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Lethbridge Herald Newspaper Archives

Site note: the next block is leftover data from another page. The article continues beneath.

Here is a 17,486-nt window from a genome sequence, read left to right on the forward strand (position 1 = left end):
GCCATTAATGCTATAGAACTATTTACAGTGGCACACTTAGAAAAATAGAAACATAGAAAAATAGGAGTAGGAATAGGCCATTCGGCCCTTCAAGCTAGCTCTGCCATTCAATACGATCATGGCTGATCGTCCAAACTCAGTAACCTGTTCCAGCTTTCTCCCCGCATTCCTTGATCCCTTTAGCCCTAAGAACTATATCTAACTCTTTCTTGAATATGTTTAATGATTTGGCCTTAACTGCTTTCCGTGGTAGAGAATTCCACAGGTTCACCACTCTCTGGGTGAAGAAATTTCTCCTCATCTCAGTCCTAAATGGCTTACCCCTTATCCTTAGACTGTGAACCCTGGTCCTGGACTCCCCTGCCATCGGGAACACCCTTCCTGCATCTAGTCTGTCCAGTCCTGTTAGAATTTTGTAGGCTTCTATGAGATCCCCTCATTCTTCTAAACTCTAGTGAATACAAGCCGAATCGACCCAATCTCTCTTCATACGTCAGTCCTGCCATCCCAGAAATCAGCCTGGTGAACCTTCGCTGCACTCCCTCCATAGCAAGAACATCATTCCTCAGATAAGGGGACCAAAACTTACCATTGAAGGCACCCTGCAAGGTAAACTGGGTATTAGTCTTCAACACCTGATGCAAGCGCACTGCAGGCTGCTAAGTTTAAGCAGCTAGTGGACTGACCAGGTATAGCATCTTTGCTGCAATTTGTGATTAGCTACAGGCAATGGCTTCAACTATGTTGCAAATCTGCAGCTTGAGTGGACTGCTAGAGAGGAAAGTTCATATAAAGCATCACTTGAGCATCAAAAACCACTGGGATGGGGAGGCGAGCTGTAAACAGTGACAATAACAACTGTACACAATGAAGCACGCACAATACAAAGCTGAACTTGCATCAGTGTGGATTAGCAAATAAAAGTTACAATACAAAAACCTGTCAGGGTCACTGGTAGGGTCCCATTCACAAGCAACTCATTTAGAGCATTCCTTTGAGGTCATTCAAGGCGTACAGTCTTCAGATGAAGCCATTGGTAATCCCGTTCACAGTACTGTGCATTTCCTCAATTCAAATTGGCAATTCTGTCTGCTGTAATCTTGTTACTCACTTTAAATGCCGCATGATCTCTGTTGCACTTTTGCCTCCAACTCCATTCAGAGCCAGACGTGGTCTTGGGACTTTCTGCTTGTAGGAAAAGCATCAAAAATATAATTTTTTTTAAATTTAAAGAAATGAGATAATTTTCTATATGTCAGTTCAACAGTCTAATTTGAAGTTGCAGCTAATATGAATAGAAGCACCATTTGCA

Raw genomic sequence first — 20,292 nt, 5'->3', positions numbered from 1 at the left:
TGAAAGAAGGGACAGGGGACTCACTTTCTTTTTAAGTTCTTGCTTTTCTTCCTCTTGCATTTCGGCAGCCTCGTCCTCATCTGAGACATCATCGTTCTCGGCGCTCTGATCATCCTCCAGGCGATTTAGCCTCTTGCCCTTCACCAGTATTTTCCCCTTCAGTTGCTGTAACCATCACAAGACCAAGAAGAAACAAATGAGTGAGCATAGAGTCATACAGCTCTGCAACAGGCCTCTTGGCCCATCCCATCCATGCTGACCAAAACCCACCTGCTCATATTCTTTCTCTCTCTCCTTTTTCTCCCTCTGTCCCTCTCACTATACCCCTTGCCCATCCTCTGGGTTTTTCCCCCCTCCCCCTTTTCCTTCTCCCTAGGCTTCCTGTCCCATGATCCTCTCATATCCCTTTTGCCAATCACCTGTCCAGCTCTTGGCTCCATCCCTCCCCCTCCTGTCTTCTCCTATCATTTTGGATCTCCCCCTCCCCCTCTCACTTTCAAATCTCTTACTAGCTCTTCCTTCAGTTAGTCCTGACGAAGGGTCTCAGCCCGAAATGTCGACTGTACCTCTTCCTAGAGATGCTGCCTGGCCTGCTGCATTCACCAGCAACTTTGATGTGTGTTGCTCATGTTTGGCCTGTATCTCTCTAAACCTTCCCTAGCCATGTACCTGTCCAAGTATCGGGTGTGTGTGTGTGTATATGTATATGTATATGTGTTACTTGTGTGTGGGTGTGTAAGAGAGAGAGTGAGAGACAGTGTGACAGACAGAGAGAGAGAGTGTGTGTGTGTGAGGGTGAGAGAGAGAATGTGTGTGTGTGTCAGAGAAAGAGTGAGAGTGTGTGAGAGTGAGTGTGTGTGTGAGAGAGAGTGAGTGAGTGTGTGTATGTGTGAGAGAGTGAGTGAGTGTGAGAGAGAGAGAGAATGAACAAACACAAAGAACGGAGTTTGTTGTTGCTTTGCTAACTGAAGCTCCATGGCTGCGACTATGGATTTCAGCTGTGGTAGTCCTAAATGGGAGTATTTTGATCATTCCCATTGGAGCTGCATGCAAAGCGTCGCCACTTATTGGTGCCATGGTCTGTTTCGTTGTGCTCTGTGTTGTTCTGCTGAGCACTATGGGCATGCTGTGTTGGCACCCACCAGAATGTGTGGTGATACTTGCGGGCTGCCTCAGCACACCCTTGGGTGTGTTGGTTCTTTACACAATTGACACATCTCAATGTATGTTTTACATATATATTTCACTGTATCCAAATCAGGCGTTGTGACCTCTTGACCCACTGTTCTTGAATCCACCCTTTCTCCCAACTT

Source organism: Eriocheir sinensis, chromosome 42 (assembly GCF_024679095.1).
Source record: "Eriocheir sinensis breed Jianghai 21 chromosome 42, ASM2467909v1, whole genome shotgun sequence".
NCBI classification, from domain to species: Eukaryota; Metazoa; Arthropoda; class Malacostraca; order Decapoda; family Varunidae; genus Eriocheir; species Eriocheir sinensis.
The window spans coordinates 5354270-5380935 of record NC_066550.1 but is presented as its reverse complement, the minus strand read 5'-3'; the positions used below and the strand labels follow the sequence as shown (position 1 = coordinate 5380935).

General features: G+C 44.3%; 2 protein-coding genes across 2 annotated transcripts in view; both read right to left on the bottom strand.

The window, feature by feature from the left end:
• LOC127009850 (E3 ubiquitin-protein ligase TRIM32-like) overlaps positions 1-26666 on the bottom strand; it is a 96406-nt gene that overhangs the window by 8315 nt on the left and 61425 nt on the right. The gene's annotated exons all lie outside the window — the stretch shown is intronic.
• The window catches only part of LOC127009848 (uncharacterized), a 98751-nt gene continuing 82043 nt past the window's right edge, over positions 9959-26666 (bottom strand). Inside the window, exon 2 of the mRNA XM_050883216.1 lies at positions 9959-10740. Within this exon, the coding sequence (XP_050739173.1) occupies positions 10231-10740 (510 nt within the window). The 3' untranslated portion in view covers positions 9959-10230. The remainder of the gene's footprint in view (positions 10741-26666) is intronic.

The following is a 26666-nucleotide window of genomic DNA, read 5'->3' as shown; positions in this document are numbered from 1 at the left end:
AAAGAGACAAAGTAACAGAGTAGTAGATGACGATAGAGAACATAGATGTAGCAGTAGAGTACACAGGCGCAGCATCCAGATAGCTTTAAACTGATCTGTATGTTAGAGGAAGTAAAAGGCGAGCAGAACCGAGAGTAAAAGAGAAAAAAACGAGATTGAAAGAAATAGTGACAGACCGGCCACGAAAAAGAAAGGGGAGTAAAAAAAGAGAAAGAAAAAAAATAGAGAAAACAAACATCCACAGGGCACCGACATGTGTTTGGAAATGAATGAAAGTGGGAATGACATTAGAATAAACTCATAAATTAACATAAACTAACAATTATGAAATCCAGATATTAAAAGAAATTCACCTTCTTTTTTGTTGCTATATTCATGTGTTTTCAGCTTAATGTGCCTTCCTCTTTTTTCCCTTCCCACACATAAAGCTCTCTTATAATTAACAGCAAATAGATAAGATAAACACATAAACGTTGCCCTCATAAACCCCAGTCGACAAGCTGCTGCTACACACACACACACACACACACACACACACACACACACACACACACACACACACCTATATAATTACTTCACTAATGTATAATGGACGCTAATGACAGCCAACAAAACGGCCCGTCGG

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Lethbridge Herald, The (Newspaper) - May 8, 1972, Lethbridge, Alberta -Monday, Mny 8, 1972 THE IETHBRIDGE HERALD 13 LIZ AND ARI AT DAWN Aristotle Onassii and oclress Elizabeth Taylor are shown as Ihey leave a fashionable Romon restaurant at dawn after a row with several papar- azzi Rome's aggressive free-lance photographer's. Onassis was reported to have sprayed the photographers with champagne while Miss Taylor crouched under a table. Denmark denies Lab fllst China-U.S. goodwill negated by bombing pact OTTAWA (CP) Denmark denied Saturday that it is violat- ing any provisions of the Inter- national Commission for the North Atlantic Fisheries agree- ment, saying the Canadian gov- ernment has presented a mis- leading picture of the Danish attitude. The Danish embassy, in a news release, said Denmark has held to the provisions of the 1970 ICNAF agreement wilh regard to the Greenland salmon fish- ery. Under Ihe agreement, nations participating in the salmon fish- ery were to limit either the catch or the tonnage ol vessels involved, to the 19G9 limit lev- els. The embassy said Denmark has maintained the tonnage lim- its of its vessels, although the catch has increased 30 per cent. The statement said that al- I though, in Denmark's opinion, no evidence has been presented to justify a ban, the government is ready lo discuss the mattec at the forthcoming June ICNAF meeting in Washington. Seek suggestions on tarm tax bill uirchase !bv CDC TORONTO (CP) The Con- naught Medical Research Lab- oratories, owned by Hie Univer- sity o[ Toronto, is to lie the Ca- nadian Development Corp.'s I first purchase. John Sword, acting president of the university, said in an in- terview here the final price will not he determined until sale figures are known for the cur- rent fiscal year ending June 30. The CDC offer guarantees that Connauglil will continue to play an important role in pub- lic heallh. Scicnlific research will be continued and the pres- ent staff will he retained. The CDC offer also includes an undertaking that Connaught i will always be controlled by i Canadians. By PAUL .1ACKSON Herald Ottawa Bureau OTTAWA Minister of State Pat Mahoney says the federal government now is willing to accept submissions suggesting changes to tax reform legisla- tion dealing with agriculture. Mr. Mahoney, MP for Calgary South, lold the House of Com- mons llial an interdepartmental commillce now has been estab- lished made up of agriculture, finance and national revenue of- ficials. Tlie group will receive and study submissions From individ- uals or groups concerned with Farming and wanting changes to the new taxation laws The Calgary MP made the statement following questions by Jack Murta (who reminded the Commons that the government had an- nounced its intention to set up such a group. The Manitoba MP wanted to know when the group would be set up, when it would start ac- cepting submissions, and whether the taxation changes recommended by the group would be made public. Mr. Mahoney indicated that he could not say when possible tax changes might be made public or come into effect since, for all lie knew, the group might not even recommend any. However, he stressed that any interested parties could make their views known lo the group either through him or by con- tacting the ministers of other departments involved Elevator razed in Trocliu fire THOCHU fCP) An Alber- la Wheat Pool grain elevator and annex were destroyed by fire here. The flames also destroyed five boxcars, four of which had been filled with wheat tbe pre- vious day. There was no estimate of damage and a cause of the file had not been determined. Trocliu is located on the CN line between Edmonton and Calgary, ahoul 40 miles soulh- east of Red Deer. Uy VICTOR MACKI1! Herald Ottawa Bureau OTTAWA The tremendous amount of good, will built up by President Richard Nixon's re- cent visit to China has been ne- gated to a large extent by the president's decision to send American bombers into North Vietnam, Senator Donald Cam- eron found on an extensive trip to China. Twenty (our Canadians marie the tour including two other sen- ators. They were Senator W. M. Benedickson and Senator Muriel Fergusson. The others were from the alumnae of the Banff School of Advanced Manage- ment. They spent three weeks in the Orient from March 31 to April 21. Among the highlights of the visit to China said Senator Cam- eron in an interview yester- day, were talks with the No. 3 man in that country Chuo Mo- Jo, vice chairman, Standing Committee of the National Peo- ple's Congress and with Li Chang, vice minister, ministry of foreign trade. He met both men in Peking. The visit by President Nixon established a rapport between the people of Cliina and the peo- ple of the United States, said Senator Cameron. It had a great breakthrough in the cold war. Chuo Mo-Jo welcomed the ini- tiative the president had taken. He said it was a good thing for the two countries and the world in general that there be a dia- logue started again. "However, it was significant lo me that Chuo said 'we can only judge Nixon by his actions not by his words and so far his actions arc a direct contradic- tion of his said the sen- ator. He found that the reaction ol the Chinese people he talked to was that the despatch by the American government of its bombers into North Vietnam in response to the thrust south of the North Vietnam forces was what they expected from "west- ern Imperialism." He said the Chinese looked on it as a contin- uation of the western attempts to exploit the native peoples in part of the world. "The Chinese you talk lo al- ways make a point of saying they are not critical of the American people, just critical ol the American government. They always differentiate between the people and the U.S. govern- explained the senator. Wherever the large group of Canadians went in China they found a tremendous reservoir of good will towards Canada. "There is a great feeling of good will and warmth for Cana- dians. It is all traceable to the good works of the late Dr. Nor- man Bethune. He is a folk hero to the Chinese people, even the small children sing songs about the Canadian doctor." The Canadian group paid their own way and expenses. They -were three days in Tokyo meeting with members of the ministry of foreign trade. They discussed the potential for the expansion of trade between Can- ada and Japan. tn Hong Kong they had talks wilh the high commissioner and net with members of the Board 1 Trade there. Again trade bc- ween Canada and Hong Kong was discussed and the growth of mproved relations between the 'ar East and the western vorld. However the main purpose of he lour was to visit China and nembers of the delegation re- .urned entranced by what they had seen. Senator Cameron was amazed jy operations they had wit- nessed using anaesthetizalion jy acupuncture. They observed an operation in which a large [oiler was removed from a woman's neck. Throughout the operation the woman was con- scious and talked with the doc- tors and waved to the visiting Canadians who watched from a gallery above the operating room. After the operation she imme- diately sat up on the side of the table, was assisted to her feet and walked to her hos- pital room. They also witnessed the removal of a tumour from the brain of a man who hail been subject to convulsions. The side of his head was opened and the brain exposed in a four-hour operation while the man was conscious and eating an orange. "It is simply most like black said Senator Cameron still obviously amazed by what Uiey had wit- nessed. Visiting Peking University and Sun Yat Sen University in Canton the group was able to learn more about the training o[ doctors in China. They graduate doctors after a three years' course. If (hey wish to special- ize they go on for two or more years. Those in charge of the courses explained they had been able to ihorten the training by revamp- ng the curriculum and culling out a great deal of duplication. Doctors conducting the acu- puncture anaesthesia were 'very frank and admitted they don't yet fully understand just inw it said the senator, Thai it did work, he was con- vinced after witnessing Die op- erations. The three years of chaos dur- ing the cultural revolution how- ever had left some bad effects as well as having some good ef- fccti in the Cliinese society, he found. The senator had been in China in 190G. On that occasion there had been 50 universities and colleges in Peking, now they have been reduced to 12. The student body at the University of Peking had been reduced from down to Under Chairman Mao's guid- ance an inslilule of forestry had Cyprus minister resgns Travelaire. The Total Travel Trailer. NICOSIA f API Spyros Kyp- rianou re-signed as foreign min- ister of Cyprus today, saying he was forced to quit at the insist- ence of the Greek government. Kyprianou's resignation was a victory for the Greek junta. It sent a virtual ultimatum to Cyp- riot President Makarios three monlhs ago demanding a re- shuffle of the cabinet and the rtmoval of Kyprianou. In a slalomrnl. Kyprianou said that al Thursday's weekly meeting of Ihe council of minis- ters, Makarios "announced his definite decision In reshuffle the govcnimcnl in the first fortnight in June." The preside-ill "also made it i clear the reason for (he rcshuf-' fie of the government is (be in- sistence of the government of Athens, which is primarily aimed al Mir. removal of Ihe un- dersigned from the ministry of foreign affairs." Kyprianou's statemenl added. Athens had demanded that Makarios bring into his govern- ment some of his opponents, in- cluding followers of Gen. George Grivas. Grivas wants union of Cyprus with Greece, a policy that Makarios stren- uously opposes. Grivas has re- turned to Cyprus from Athens and there have been reports he is organizing an underground army. Kyprianou. 40. has been for- eign minister since the island became independent in I960. Informed sources said the Greek junta claimed that in pri- vate coutacls with foreign gov- ernments. Kyprianou charged that Greece and Turkey had agreed to impose a settlement of tlie Cyprus problem against the wihes of the people of Cy- prus. The Greek government has denied the existnece of any se- crel agreement with Turkey for the imposition of a settlement. Thnrn's nn limil lo summer, fall nnd winter fun Trnvnlnirc. (ihniiKO From fivn rrenilinj; "La Tolla" models from Mlccn lo Iwciity-lwo fcot. All liiivc low-profile! rlnsiRn for hollnr lowing safety nnd AH offer lohil luxury [or ynnr-ronnrl use. Firs! Tmvolairo 1he Total Travel Trailer. ll.td.. ln.iSWriil 1 PONDEROSA AUTO TRAILER SALES LTD. 20th SI. and 3rd Avr. S. Priori. 327-2747 COMING TO MONTREAL? Furnished Apartments Richelieu Towers Hotel Apartments 2045 Pod Slrcol (noar de Maisonneuva) A Brand New Building In the Very Heart of the City! Mijflif., hnchHor rtnrl bnrlrnnm. Color 7V, Irry, lironriinom, nir condlllonort, Indoor pool rtnrl unlnrnini. jmmn. pniking, moid nrrvlr.p, tile. Amniicnn accpnlnd. Wntn or pnona. been moved out of Peking fur- i The proup spent three days at (her norlh lo be located near the Canton Export Commodities the forests so the sLudenis could Fair. They also vi.siled the- Ta do practical work. Similarly Chi Rural Commune about is with a college of agriculture1 mile.s up Ihe Pearl Kiver from and a petroleum institute1. However the cultural revolu- tion left a deep impact (in the Peking. Senator Cameron said lie had noted great progress had been made in the six years Chinese sociely lhal will lake since lie la.st visited China. Ho several years lo overcome. Son- [was impressed u'ilh Ihe dedica- alor Cameron tiled as an exam-1 lion and enthusiasm of the pie a shortage of translators Chinese people. clue in part lo the three your nc- i---------------------- riod when learning had come lo a virtual hall. The people of China however are well clad, appear happy and helped make the Canadians' visit an enjoyable one. The group visited factories in Can- ton. Shanghai. Nanking and Pe- king. They visited workers' vil- DKL'NK NOT HKSPONSIDLE U'NEBURG, West Germany (APj A construction worker who admitted killing his wife was acquitted and released from custody because he was intoxicated when he blasted lages, pensioners' homes and 1 her with a shotgun last Septenr major tourist attractions such j ber. The court ruled that Otto as the Forbidden City, the Sum- Luehinann, 39, was no( legally mer Palace and tlie Great. Wall. answerable for the shooting. Ralph's three clubs overpowered Ken's one (R3COK1) Make up your own way to remember your code. 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